Robbery appears to have been the motive for a December home invasion that left a Millinocket man dead and his wife seriously injured, according to an affidavit unsealed Tuesday.
Information laid out in the document led to the arrest of Christopher Murray, 38, of Red Springs, North Carolina. He and Tony Locklear, 43, of East Millinocket and Pembroke, North Carolina, were indicted by the Penobscot County grand jury in February on one count each of intentional or knowing murder, elevated aggravated assault and robbery.
Murray pleaded not guilty to the crimes on Tuesday at the Penobscot Judicial Center in Bangor. Locklear pleaded not guilty to the charges on March 23 after being captured earlier in the month in Alabama.
Both men are being held without bail at the Penobscot County Jail.
Also charged was Locklear’s 21-year-old daughter, Alexis Locklear of Maxton, North Carolina. She remains jailed in that state refusing to waive extradition to Maine, according to the Maine attorney general’s office. Alexis Locklear was Murray’s girlfriend, the affidavit said. She is charged with felony murder and robbery in connection with the attack.
On Dec. 19, the men allegedly shot Wayne Lapierre, 59, and his wife, Diem Lapierre, 33, in their Millinocket home. Wayne Lapierre died of bullet wounds three days later in a Bangor hospital. His wife survived her injuries, according to police.
Lapierre was a licensed medical marijuana grower, who also owned storage facilities, a plowing and excavation company and other businesses in the area, the affidavit said.
Until Tuesday, the affidavits in the case that led to the trio’s arrest were impounded.
Diem Lapierre, who suffered gunshot wounds to the face and head, initially told police who responded to her 911 call at about 7:05 p.m. on Dec. 19 that “they got jumped” by two men wearing masks. She told the officer that her husband was downstairs.
The officer found Wayne Lapierre lying on the basement floor with his shoulders against the wall and his hands handcuffed behind his back, the affidavit said. He appeared to have gunshot wounds to his head. A piece of rope was lying on the floor and there was an open safe in the room. The affidavit did not say what, if anything, was in the safe when police arrived.
Diem Lapierre told investigators on Dec. 20 that she and her husband were separated, but she was visiting him that night, the affidavit said. She, her mother and her children were living in Bangor and she was traveling to Millinocket once a week to work in the businesses the couple owned together.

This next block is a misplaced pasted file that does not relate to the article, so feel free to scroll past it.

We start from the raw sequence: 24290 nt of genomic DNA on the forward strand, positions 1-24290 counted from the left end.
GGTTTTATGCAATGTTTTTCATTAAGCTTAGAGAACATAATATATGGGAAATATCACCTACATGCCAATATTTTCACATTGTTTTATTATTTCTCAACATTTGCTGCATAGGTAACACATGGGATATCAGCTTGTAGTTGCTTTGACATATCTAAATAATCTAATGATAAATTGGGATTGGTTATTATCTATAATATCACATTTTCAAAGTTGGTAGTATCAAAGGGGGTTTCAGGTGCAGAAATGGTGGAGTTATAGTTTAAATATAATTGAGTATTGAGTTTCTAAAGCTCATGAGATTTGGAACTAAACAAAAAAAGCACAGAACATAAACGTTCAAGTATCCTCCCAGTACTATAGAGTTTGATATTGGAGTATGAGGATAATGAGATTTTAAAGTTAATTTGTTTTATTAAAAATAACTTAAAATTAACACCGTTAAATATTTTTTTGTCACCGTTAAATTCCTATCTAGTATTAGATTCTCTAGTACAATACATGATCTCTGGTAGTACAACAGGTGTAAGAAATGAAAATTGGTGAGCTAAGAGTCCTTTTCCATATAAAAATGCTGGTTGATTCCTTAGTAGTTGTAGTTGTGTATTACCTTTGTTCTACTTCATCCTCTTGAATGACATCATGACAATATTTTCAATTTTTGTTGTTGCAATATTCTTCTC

Wayne Lapierre filed for divorce in August, according to a document filed at the Penobscot Judicial Center.
In that Dec. 20 interview with investigators, Diem Lapierre said she recognized Tony Locklear as a former employee, the affidavit said. She said an adult black male and a young female, neither of whom she knew, came into the house with Tony, whose last name she could not recall. Both men were armed with silver-colored handguns, she told police.
She said, “Tony took her and Wayne Lapierre to the basement while the young female stayed by the door; that they demanded money and tied their hands and feet with a rope, that they took two diamond rings from her hand and they took $400 to $500 in cash from a wallet,” the affidavit said.
Diem Lapierre alleged that the man she did not know shot her in the head.
That contradicts a statement by Murray’s attorney, David Bate of Bangor, in January that his client was “the wrong guy.”
The 29-page affidavit, which was written in support of Murray’s arrest, does not say which man allegedly shot Wayne Lapierre.
The affidavit said Joseph Cote, a friend of Tony Locklear’s who lived in East Millinocket, agreed to let Locklear, his daughter and her boyfriend stay at his house if they’d give him a ride to Brewer the next day. They had arrived mid-afternoon on Dec. 19.
Cote let Tony Locklear use his cell phone to call Wayne Lapierre about buying some marijuana, the affidavit said. Cote also told police that he gave his friend $25 to buy pot. The three left Cote’s home shortly before 6 p.m. to get the marijuana, the affidavit said.
The trio returned to Cote’s at about 7:10 p.m., the affidavit said. Cote told police he left with the three at about 8:10 p.m. in what he believed was Tony Locklear’s PT Cruiser after being told that they had to leave immediately. They stopped at the Irving station in Medway before heading to Brewer, where they dropped off Cote.
Because Alexis Locklear used her North Carolina ID to buy tobacco products at the Irving station, police were able to trace her to that state. Police used her Facebook page to learn the identity of Murray and to obtain license information about him from North Carolina, the affidavit said.
When police in Maine reached out to the Robeson Sheriff’s Department in North Carolina to confirm Murray’s identity and to locate him, a lieutenant said that he had gone to school with Murray and knew he’d been working at a small casino in the county.
In addition to the Maine charges, Tony Locklear has been charged with murder and first-degree kidnapping in the slaying of Braxton Chavis Jr., which took place on Dec. 4 in Maxton, North Carolina, according to North Carolina media.
The trio is scheduled to be tried in January 2019. The prosecution has asked that the defendants be tried together. Defense attorneys are expected to ask that the three be tried separately.
If convicted of murder, the most serious charge, Locklear and Murray face between 25 years and life in prison. Alexis Locklear faces up to 30 years in prison if convicted of felony murder for her alleged role in the crimes.
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